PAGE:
"I understand that acceleration/deceleration would effect the weight and I can also imagine that someone at terminal velocity would weigh nothing"
It looks like you think that only in terminal velocity we do not weight, and that's wrong. We measure weight by the normal force applied by the ground on us. That means that there must be a normal force. In the elevator, it first accelerates down with an acceleration $a<g$.
In terms of forces, you must accelerate at the same rate as the elevator so $ma_T=ma-mg$ the normal force must be smaller than just $mg$, and so you weigh less. In the terminal velocity of the elevator the total forces must be 0 as your speed is constant, so the normal must be again $mg$.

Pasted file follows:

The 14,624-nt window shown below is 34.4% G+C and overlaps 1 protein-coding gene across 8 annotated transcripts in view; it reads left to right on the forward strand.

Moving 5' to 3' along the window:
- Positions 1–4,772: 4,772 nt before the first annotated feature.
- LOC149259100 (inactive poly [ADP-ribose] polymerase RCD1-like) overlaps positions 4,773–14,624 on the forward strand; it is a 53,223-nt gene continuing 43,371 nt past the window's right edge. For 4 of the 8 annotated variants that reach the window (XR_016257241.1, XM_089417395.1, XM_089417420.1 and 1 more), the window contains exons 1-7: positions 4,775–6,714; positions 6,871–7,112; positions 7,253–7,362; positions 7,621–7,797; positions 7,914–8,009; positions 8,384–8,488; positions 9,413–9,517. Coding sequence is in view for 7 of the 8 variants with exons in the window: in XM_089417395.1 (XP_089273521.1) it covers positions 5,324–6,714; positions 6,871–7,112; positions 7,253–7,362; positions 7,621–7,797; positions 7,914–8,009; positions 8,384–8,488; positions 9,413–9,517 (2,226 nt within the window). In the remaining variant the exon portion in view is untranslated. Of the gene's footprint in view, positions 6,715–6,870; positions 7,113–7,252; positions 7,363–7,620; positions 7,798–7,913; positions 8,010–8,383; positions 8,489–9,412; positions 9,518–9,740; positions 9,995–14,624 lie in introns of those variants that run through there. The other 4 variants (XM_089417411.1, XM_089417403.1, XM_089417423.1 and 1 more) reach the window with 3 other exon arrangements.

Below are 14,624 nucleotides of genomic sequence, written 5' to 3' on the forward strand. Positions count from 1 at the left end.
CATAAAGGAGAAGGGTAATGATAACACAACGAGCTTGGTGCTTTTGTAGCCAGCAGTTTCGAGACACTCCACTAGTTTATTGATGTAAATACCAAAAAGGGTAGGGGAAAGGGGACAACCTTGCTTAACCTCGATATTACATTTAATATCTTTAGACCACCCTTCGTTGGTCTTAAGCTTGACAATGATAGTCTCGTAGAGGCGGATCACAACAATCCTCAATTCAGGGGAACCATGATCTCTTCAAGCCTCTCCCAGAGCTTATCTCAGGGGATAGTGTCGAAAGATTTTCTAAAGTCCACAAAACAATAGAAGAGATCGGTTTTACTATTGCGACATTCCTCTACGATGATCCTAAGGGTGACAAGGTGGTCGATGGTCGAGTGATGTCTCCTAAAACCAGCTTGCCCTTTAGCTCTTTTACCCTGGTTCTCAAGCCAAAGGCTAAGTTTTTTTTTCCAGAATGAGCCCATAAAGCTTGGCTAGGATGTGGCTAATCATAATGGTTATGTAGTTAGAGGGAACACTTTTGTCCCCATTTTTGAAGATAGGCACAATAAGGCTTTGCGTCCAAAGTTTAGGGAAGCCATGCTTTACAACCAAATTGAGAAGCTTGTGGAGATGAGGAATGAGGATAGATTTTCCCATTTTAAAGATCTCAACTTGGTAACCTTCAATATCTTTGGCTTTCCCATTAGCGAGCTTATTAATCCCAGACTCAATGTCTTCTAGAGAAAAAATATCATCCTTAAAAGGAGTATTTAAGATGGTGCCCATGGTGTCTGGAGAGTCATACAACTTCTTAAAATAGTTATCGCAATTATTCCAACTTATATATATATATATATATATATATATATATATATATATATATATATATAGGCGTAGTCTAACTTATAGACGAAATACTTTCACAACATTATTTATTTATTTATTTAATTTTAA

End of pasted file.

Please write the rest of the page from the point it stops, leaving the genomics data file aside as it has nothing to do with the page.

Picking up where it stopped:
In free fall, the only force that acts on you if the gravity, and so you weigh nothing, in space for example, in the ISS you see them floating no because there's no gravity (gravity at the altitude of the ISS is almost the same as in the surface), but because gravity is the only force acting on the whole system, so they weigh 0.